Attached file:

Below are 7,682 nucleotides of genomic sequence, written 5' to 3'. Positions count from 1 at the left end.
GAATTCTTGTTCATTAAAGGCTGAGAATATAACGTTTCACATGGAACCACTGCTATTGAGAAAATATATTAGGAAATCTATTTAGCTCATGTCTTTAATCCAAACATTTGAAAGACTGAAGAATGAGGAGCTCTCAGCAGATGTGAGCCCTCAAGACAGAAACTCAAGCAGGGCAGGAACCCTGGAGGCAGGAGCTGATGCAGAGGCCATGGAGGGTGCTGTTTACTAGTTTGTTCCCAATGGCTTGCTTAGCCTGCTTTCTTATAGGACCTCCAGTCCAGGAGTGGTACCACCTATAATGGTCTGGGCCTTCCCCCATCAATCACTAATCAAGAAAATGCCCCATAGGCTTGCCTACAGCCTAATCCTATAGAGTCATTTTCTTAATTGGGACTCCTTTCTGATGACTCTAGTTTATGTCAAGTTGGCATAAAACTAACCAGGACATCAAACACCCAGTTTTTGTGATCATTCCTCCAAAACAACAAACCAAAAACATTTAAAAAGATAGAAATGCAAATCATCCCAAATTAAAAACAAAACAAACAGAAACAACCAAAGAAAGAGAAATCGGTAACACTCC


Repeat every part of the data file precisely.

Below are 7,682 nucleotides of genomic sequence, written 5' to 3'. Positions count from 1 at the left end.
GAATTCTTGTTCATTAAAGGCTGAGAATATAACGTTTCACATGGAACCACTGCTATTGAGAAAATATATTAGGAAATCTATTTAGCTCATGTCTTTAATCCAAACATTTGAAAGACTGAAGAATGAGGAGCTCTCAGCAGATGTGAGCCCTCAAGACAGAAACTCAAGCAGGGCAGGAACCCTGGAGGCAGGAGCTGATGCAGAGGCCATGGAGGGTGCTGTTTACTAGTTTGTTCCCAATGGCTTGCTTAGCCTGCTTTCTTATAGGACCTCCAGTCCAGGAGTGGTACCACCTATAATGGTCTGGGCCTTCCCCCATCAATCACTAATCAAGAAAATGCCCCATAGGCTTGCCTACAGCCTAATCCTATAGAGTCATTTTCTTAATTGGGACTCCTTTCTGATGACTCTAGTTTATGTCAAGTTGGCATAAAACTAACCAGGACATCAAACACCCAGTTTTTGTGATCATTCCTCCAAAACAACAAACCAAAAACATTTAAAAAGATAGAAATGCAAATCATCCCAAATTAAAAACAAAACAAACAGAAACAACCAAAGAAAGAGAAATCGGTAACACTCC